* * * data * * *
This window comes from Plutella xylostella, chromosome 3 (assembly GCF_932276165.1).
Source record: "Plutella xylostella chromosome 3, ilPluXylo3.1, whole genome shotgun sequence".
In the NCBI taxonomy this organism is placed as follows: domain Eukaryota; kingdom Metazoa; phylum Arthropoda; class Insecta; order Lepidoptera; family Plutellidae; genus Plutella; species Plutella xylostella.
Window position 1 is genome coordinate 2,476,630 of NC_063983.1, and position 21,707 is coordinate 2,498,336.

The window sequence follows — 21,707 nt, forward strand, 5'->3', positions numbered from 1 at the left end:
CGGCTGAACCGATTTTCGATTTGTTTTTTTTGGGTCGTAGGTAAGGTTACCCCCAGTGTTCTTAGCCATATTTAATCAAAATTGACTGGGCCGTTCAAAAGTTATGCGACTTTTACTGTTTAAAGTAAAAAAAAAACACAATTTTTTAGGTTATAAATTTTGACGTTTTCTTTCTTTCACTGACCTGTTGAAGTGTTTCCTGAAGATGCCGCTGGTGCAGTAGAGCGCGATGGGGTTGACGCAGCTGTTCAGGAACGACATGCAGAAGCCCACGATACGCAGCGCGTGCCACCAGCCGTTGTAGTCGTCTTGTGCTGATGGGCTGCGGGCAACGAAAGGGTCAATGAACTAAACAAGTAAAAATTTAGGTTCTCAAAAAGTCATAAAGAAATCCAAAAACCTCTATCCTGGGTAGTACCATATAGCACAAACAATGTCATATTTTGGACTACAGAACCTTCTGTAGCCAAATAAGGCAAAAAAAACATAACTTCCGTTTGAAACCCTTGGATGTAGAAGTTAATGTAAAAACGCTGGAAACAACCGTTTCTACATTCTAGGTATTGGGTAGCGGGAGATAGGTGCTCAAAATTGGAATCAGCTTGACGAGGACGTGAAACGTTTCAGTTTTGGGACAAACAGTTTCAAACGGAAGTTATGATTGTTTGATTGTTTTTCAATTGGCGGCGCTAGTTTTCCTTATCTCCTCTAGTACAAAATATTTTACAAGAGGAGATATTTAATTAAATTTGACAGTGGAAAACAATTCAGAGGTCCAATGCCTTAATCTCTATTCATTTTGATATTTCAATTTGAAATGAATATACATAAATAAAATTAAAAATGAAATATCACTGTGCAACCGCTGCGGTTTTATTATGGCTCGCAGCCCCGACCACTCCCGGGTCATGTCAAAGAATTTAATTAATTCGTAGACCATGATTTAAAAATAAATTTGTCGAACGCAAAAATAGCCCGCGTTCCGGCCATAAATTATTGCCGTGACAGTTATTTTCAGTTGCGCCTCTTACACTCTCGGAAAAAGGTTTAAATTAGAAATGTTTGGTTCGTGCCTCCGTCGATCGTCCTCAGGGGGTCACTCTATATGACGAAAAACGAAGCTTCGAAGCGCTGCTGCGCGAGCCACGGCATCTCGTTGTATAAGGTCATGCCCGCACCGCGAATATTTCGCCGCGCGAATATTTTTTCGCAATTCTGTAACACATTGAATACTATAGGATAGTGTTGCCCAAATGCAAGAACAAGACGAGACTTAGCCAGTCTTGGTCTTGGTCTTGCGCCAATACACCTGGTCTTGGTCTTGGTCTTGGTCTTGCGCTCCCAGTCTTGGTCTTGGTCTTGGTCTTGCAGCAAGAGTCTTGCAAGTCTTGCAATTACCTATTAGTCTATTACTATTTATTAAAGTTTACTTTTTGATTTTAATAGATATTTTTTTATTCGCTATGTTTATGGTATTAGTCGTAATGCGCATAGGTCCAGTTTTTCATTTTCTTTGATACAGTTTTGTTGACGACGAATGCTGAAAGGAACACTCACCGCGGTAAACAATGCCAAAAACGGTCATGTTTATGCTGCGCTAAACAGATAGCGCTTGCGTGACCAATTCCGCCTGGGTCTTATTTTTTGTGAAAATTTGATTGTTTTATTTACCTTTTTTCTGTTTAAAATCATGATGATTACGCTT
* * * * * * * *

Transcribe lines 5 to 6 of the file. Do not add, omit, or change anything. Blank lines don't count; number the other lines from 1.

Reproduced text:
The window sequence follows — 21,707 nt, forward strand, 5'->3', positions numbered from 1 at the left end:
CGGCTGAACCGATTTTCGATTTGTTTTTTTTGGGTCGTAGGTAAGGTTACCCCCAGTGTTCTTAGCCATATTTAATCAAAATTGACTGGGCCGTTCAAAAGTTATGCGACTTTTACTGTTTAAAGTAAAAAAAAAACACAATTTTTTAGGTTATAAATTTTGACGTTTTCTTTCTTTCACTGACCTGTTGAAGTGTTTCCTGAAGATGCCGCTGGTGCAGTAGAGCGCGATGGGGTTGACGCAGCTGTTCAGGAACGACATGCAGAAGCCCACGATACGCAGCGCGTGCCACCAGCCGTTGTAGTCGTCTTGTGCTGATGGGCTGCGGGCAACGAAAGGGTCAATGAACTAAACAAGTAAAAATTTAGGTTCTCAAAAAGTCATAAAGAAATCCAAAAACCTCTATCCTGGGTAGTACCATATAGCACAAACAATGTCATATTTTGGACTACAGAACCTTCTGTAGCCAAATAAGGCAAAAAAAACATAACTTCCGTTTGAAACCCTTGGATGTAGAAGTTAATGTAAAAACGCTGGAAACAACCGTTTCTACATTCTAGGTATTGGGTAGCGGGAGATAGGTGCTCAAAATTGGAATCAGCTTGACGAGGACGTGAAACGTTTCAGTTTTGGGACAAACAGTTTCAAACGGAAGTTATGATTGTTTGATTGTTTTTCAATTGGCGGCGCTAGTTTTCCTTATCTCCTCTAGTACAAAATATTTTACAAGAGGAGATATTTAATTAAATTTGACAGTGGAAAACAATTCAGAGGTCCAATGCCTTAATCTCTATTCATTTTGATATTTCAATTTGAAATGAATATACATAAATAAAATTAAAAATGAAATATCACTGTGCAACCGCTGCGGTTTTATTATGGCTCGCAGCCCCGACCACTCCCGGGTCATGTCAAAGAATTTAATTAATTCGTAGACCATGATTTAAAAATAAATTTGTCGAACGCAAAAATAGCCCGCGTTCCGGCCATAAATTATTGCCGTGACAGTTATTTTCAGTTGCGCCTCTTACACTCTCGGAAAAAGGTTTAAATTAGAAATGTTTGGTTCGTGCCTCCGTCGATCGTCCTCAGGGGGTCACTCTATATGACGAAAAACGAAGCTTCGAAGCGCTGCTGCGCGAGCCACGGCATCTCGTTGTATAAGGTCATGCCCGCACCGCGAATATTTCGCCGCGCGAATATTTTTTCGCAATTCTGTAACACATTGAATACTATAGGATAGTGTTGCCCAAATGCAAGAACAAGACGAGACTTAGCCAGTCTTGGTCTTGGTCTTGCGCCAATACACCTGGTCTTGGTCTTGGTCTTGGTCTTGCGCTCCCAGTCTTGGTCTTGGTCTTGGTCTTGCAGCAAGAGTCTTGCAAGTCTTGCAATTACCTATTAGTCTATTACTATTTATTAAAGTTTACTTTTTGATTTTAATAGATATTTTTTTATTCGCTATGTTTATGGTATTAGTCGTAATGCGCATAGGTCCAGTTTTTCATTTTCTTTGATACAGTTTTGTTGACGACGAATGCTGAAAGGAACACTCACCGCGGTAAACAATGCCAAAAACGGTCATGTTTATGCTGCGCTAAACAGATAGCGCTTGCGTGACCAATTCCGCCTGGGTCTTATTTTTTGTGAAAATTTGATTGTTTTATTTACCTTTTTTCTGTTTAAAATCATGATGATTACGCTT